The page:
This site uses cookies.

QOCS and Set Off: Supreme Court ruling in Ho –v- Adelekun [2021] UKSC 43 - Rochelle Powell, Temple Garden Chambers

26/11/21. This appeal considered whether Qualified One Way Costs Shifting (‘QOCS’) could in any way constrain a defendant’s liberty to seek, or the court’s discretionary power to permit, a set-off between opposing costs orders. Overturning the Court of Appeal decision, the Court held that the setting off of costs against costs is a form of enforcement covered by the QOCS provisions. It was therefore precluded where a defendant’s costs exceeded the total of any order for damages and interest in favour of the Claimant.


The appellant, Ms Adelekun, was injured in a road traffic accident on 26 June 2012 for which she alleged the respondent, Ms Ho, was liable. Ms Adelekun’s claim included damages for personal injuries. Ms Ho did not admit liability, but her solicitors offered to pay Ms Adelekun £30,000 in settlement of her claim in what was described as a “Part 36 Offer Letter”. In that letter, Ms Ho also offered to pay Ms Adelekun’s costs, such costs to be subject to detailed assessment if not agreed, if the offer was accepted. The offer was accepted and the parties agreed that Ms Ho was liable to pay Ms Adelekun’s costs of the claim. However, there was a dispute as to the basis of assessment for those costs: Ms Ho contended that Ms Adelekun’s costs were limited to fixed costs whereas Ms Adelekun argued that she was entitled to recover her costs assessed on the standard costs basis. The matter came before the Court of Appeal. It was held that only fixed recoverable costs were payable and Ms Ho was awarded the costs of the appeal. Ms Ho asked the Court if she could set off her obligation to pay Ms Adelekun the fixed recoverable costs for the claim against the much larger costs liability that Ms Adelekun owed her for the assessment dispute.

It was accepted by the parties that the QOCS scheme applied and that the claim concluded by way of an acceptance of a CPR Part 36 offer; there was no “order for damages” as within the meaning of the QOCS regime. However, the Court of Appeal held that set-off was not a form of enforcement and that the court did have power to order set-off (following the decision in Howe v Motor Insurers’ Bureau [2020] Costs LR 297), exercising it discretion in Ms Ho’s favour.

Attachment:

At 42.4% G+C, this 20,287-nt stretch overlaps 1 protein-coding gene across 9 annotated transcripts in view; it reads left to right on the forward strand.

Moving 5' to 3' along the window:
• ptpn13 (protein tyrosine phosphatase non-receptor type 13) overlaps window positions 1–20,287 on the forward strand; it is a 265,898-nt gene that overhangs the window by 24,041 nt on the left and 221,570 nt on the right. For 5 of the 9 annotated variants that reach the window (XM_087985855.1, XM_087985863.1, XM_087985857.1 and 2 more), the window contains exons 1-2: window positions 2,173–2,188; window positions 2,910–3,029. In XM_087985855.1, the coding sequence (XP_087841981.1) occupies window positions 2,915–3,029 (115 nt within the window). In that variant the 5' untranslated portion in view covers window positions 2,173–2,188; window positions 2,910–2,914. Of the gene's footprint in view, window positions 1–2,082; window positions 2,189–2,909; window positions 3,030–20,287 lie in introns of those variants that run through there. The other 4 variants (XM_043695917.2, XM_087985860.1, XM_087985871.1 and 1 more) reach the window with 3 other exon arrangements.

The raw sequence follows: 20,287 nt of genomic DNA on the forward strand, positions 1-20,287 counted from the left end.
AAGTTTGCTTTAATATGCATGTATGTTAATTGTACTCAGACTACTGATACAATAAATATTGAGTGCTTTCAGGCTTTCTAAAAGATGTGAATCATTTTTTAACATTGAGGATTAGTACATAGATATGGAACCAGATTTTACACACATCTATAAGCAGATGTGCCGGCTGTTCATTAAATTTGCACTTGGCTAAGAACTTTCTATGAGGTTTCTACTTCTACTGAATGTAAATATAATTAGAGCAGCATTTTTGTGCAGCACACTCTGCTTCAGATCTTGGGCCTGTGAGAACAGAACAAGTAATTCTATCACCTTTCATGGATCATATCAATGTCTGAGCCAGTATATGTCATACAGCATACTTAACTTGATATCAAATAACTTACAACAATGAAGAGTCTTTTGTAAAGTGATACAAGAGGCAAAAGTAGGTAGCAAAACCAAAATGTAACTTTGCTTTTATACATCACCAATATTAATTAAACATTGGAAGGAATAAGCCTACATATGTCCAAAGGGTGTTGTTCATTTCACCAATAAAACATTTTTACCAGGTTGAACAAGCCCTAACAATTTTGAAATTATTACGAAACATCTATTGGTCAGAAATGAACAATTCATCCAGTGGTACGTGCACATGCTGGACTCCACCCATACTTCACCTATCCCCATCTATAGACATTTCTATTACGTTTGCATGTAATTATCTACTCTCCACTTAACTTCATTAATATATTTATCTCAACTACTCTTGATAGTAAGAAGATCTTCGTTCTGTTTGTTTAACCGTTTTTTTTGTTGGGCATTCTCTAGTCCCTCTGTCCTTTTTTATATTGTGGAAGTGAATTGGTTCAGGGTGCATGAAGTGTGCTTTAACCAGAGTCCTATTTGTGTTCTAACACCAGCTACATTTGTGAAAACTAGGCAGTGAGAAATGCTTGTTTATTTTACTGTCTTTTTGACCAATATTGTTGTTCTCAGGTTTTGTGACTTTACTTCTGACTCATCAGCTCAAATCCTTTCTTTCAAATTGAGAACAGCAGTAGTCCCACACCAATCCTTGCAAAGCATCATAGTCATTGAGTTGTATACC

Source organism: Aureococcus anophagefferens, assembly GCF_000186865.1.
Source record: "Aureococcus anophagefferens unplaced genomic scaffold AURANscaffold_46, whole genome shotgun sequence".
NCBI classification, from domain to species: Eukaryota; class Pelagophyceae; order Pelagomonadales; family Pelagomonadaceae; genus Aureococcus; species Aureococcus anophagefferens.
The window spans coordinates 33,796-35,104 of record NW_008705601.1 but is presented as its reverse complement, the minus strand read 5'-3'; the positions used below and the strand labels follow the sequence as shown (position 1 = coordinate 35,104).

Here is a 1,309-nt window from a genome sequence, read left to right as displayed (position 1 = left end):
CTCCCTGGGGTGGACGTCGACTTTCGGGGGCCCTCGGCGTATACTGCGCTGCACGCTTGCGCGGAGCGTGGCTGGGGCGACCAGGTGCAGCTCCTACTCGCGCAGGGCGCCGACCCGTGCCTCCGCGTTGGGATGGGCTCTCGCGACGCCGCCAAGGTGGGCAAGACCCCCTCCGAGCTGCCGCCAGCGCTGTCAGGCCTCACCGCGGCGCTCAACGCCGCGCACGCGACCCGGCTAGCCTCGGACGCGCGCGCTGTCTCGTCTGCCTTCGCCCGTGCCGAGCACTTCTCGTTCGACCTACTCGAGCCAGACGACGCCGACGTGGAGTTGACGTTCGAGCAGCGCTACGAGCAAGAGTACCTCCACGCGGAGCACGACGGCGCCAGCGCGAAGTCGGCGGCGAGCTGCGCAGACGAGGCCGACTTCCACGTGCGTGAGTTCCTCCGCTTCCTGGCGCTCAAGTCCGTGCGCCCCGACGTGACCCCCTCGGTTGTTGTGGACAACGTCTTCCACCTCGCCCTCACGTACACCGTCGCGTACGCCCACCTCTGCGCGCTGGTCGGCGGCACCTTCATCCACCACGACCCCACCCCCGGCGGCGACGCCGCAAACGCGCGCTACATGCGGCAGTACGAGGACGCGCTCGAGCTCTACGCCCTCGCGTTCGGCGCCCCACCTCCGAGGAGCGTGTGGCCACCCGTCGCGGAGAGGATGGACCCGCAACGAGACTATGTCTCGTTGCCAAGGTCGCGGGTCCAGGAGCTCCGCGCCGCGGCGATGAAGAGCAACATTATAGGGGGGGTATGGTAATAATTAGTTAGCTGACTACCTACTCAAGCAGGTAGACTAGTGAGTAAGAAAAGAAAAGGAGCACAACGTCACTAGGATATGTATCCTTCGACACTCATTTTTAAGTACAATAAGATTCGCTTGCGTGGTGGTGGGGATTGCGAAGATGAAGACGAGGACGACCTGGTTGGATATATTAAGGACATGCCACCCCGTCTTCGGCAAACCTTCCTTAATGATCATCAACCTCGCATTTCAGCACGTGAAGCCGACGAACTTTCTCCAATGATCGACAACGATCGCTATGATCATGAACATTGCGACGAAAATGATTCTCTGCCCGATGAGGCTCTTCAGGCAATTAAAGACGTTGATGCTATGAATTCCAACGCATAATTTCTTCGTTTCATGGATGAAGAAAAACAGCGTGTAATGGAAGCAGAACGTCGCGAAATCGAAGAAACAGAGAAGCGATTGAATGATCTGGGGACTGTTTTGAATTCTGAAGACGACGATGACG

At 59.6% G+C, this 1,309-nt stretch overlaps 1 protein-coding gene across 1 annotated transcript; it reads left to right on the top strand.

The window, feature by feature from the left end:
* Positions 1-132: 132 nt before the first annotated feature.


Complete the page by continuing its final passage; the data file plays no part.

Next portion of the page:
The unanimous decision of the Supreme Court was that under the true construction of the QOCS regime, set off was a form of enforcement. It was made clear that [34]:

Rule 44.14 does not in terms operate as a total ban of set-off of opposing costs orders. It just imposes a monetary capThat will amount to a ban only if there are no orders for damages or interest (as in the present case) or if the aggregate amount of damages and interest has already been used up by other means of enforcement.

Further, the Court held that [42-43]:

QOCS is intended to be a complete code about what a defendant in a PI case can do with costs orders obtained against the claimantwe do not consider thatthe well-established jurisdiction to direct set-off of costs against costs under rule 44.12 is displaced by the QOCS scheme, provided that there is an order for damages or interest and that the headroom provided by that order has not been exhausted by other means of enforcement.”

Accordingly, the appeal was allowed.


This decision has significant implications for those all involved in the conduct of personal injury litigation, given that a large number of them settle.

However, the comments of the Supreme Court should be noted: it was acknowledged that the decision “may lead to results that appear anomalous” and, at the outset of their judgment, the Court questioned the “appropriateness of a procedural questions of this kind being referred to this court for determination”. It will now be a matter for the Civil Procedure Rule Committee to determine the “true” construction of the QOCS scheme and what, if any, action to take.

Image ©

All information on this site was believed to be correct by the relevant authors at the time of writing. All content is for information purposes only and is not intended as legal advice. No liability is accepted by either the publisher or the author(s) for any errors or omissions (whether negligent or not) that it may contain. 

The opinions expressed in the articles are the authors' own, not those of Law Brief Publishing Ltd, and are not necessarily commensurate with general legal or medico-legal expert consensus of opinion and/or literature. Any medical content is not exhaustive but at a level for the non-medical reader to understand. 

Professional advice should always be obtained before applying any information to particular circumstances.

Excerpts from judgments and statutes are Crown copyright. Any Crown Copyright material is reproduced with the permission of the Controller of OPSI and the Queen’s Printer for Scotland under the Open Government Licence.